Ancestry, The 1950 Census, &  Grandma Donna

Tuesday’s Tips
By Don Taylor

Photo of Don Taylor with cat Nasi.I received an email from Ancestry that indicated due to their “proprietary AI technology,” they have an early index of the records. My recollection said it took several months to index the 1940 census ten years ago, and once done, there were a lot of indexing errors. So I wondered if searches of the 1950 census would be effective so soon after its release.

Ancestry included a link 1950 United States Federal Census in their email. I decided to use it and look for my mother and grandmother.

Discovery

The 1950 Census date was April 1st. I was born in Oregon and knew my mom and I flew back to Minnesota in August 1950. So I searched for:

    • Name: Donna Kees
    • Any Event Location: Minneapolis, Hennepin, Minnesota.

Bang – Four results. There was a Donna R Kees in Saint Paul, Minnesota. The six-year-old was definitely not my grandmother. However, the second entry returned was Donna M Kees in Detroit[i]. In the same household was Sylvia J Kees. Definitely my grandmother and mother.

Wow! What a treasure trove of information.

Donna and my mom  were still in Detroit and lived at 8542 Olivet in April 1950. Donna was only “45 years old.” She was always a bit loose with her age, but saying she was 12 years younger than her actual age was a new record for her. She was an unemployed bakery saleslady and was seeking work.

My mom was an 18-year-old “never married” woman. She too was an unemployed bakery saleslady seeking work.

A little box checked indicated the household was continued on the next page. I turned the page and wow They had a lodger, James K Quigging. He was a 25-year-old divorcee born in Kentucky and working as a metal polisher at an auto factory. Wow. I’ve never heard of him. His living with grandma and my mom is a total surprise.

Even more incredible, Donna was line 29 on the census, which means she was sampled for additional information. I learned that Donna had lived at the same house a year previously. Her education was “S12,” and she had completed her last year of school, so she was a high school graduate. It looks like she had no wages or income in 1949. However, she did have income from others in the household of $450. Donna had been married more than once (I knew that). Line 37 showed she had been divorced for five years. Another surprise. I know that Donna and Russell Kees got together in the late 1930s. It was my understanding they never married, rather just lived together. This entry suggests that she and Russell Kees may have been married and divorced about 1945.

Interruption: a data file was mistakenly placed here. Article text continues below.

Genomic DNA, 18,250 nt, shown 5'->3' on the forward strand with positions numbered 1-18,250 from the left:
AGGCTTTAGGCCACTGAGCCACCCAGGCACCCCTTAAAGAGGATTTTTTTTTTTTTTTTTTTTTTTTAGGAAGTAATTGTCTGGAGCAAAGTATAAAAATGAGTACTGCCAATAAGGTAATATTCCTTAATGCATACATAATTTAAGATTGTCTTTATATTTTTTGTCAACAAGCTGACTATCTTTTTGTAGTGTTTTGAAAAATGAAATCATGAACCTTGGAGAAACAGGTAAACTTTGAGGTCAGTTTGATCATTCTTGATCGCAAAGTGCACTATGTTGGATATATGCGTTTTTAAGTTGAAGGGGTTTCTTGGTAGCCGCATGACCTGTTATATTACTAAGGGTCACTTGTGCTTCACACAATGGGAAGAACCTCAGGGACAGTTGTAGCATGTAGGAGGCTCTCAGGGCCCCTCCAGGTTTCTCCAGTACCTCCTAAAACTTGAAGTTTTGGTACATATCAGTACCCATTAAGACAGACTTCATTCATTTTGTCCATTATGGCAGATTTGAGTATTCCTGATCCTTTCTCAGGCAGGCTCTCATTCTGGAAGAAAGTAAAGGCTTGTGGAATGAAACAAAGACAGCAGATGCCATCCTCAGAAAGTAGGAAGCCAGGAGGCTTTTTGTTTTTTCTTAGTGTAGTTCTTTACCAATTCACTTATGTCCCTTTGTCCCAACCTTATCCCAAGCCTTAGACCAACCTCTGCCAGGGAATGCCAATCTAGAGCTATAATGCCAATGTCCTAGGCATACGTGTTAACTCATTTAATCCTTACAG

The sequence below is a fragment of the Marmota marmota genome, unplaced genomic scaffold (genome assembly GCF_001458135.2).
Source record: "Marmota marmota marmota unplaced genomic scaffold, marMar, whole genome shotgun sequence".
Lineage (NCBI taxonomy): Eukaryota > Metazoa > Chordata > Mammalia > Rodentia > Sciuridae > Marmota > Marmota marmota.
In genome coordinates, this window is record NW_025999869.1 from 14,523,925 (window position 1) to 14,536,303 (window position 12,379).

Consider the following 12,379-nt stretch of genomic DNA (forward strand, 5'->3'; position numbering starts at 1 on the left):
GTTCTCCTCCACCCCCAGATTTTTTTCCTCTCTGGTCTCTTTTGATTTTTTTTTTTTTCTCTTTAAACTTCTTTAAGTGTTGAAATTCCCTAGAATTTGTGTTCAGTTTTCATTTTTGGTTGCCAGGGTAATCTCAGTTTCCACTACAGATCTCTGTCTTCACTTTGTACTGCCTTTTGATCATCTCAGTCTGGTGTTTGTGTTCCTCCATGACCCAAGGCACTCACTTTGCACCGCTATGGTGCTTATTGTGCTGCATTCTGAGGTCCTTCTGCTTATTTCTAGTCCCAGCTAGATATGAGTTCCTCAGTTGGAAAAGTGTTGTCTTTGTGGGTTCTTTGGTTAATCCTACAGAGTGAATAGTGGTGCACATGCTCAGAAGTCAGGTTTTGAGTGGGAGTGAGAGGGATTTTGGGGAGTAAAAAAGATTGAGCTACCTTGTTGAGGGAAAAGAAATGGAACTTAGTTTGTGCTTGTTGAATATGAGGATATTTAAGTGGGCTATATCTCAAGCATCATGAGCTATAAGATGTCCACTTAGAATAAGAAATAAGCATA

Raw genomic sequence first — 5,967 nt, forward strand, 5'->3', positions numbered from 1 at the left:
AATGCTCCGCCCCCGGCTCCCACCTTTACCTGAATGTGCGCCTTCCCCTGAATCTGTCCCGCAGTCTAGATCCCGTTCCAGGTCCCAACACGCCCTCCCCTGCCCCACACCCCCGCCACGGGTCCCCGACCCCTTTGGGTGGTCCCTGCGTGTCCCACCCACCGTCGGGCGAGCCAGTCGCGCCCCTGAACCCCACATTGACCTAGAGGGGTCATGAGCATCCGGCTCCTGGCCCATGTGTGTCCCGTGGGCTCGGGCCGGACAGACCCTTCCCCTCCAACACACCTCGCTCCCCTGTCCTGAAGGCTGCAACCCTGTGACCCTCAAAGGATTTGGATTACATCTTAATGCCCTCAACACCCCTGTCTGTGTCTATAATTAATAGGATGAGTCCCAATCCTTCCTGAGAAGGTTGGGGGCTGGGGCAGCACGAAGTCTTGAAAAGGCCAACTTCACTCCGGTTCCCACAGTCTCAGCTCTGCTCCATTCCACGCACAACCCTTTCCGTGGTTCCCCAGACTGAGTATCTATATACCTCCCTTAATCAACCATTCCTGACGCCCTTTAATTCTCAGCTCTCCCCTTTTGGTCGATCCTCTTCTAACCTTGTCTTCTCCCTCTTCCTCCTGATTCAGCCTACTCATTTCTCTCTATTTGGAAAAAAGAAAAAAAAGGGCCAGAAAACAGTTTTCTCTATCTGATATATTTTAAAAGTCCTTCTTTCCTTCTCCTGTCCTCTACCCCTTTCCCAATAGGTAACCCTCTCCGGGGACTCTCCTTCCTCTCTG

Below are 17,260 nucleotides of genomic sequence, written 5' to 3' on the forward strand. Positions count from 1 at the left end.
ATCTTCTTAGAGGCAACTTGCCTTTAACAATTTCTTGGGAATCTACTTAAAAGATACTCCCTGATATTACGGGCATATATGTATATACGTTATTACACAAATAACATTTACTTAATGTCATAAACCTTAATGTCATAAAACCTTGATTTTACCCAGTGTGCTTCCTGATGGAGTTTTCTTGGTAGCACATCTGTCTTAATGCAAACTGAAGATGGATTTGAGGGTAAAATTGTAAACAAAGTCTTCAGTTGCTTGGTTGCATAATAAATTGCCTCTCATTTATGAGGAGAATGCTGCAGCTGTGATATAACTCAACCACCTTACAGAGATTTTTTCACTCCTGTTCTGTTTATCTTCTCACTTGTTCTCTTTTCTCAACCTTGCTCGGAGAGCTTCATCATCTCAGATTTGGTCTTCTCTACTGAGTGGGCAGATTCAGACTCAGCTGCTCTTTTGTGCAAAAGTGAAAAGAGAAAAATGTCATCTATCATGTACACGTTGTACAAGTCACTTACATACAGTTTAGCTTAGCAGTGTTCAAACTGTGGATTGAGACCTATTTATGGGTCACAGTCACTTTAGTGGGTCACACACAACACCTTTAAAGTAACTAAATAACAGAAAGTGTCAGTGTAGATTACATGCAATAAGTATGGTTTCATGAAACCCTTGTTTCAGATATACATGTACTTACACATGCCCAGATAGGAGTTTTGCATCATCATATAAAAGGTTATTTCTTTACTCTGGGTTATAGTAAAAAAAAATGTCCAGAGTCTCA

Conclusion

I was impressed. Ancestry’s indexing using their Artificial Intelligence (AI) worked very well. I will definately use it to learn more about my Ancestors.

Using it to learn about my mother and grandmother’s whereabouts in April 1950 brought several new questions.

  • Who was James K Quigging?
  • Did Donna and Russell Kees actually get married? Did they get legally divorced?
  • I understood that Donna went to the Toronto Music Conservatory. I had sensed that it was a college-level type of school. Apparently, it was more of a High School equivalent. I guess I need to learn more about the school.

Endnotes

[i] 1950 Census – Michigan, Wayne, Detroit – ED 85-2022 – Sheet 73 – Line 29 – Donna M Kees, Head, via Ancestry.

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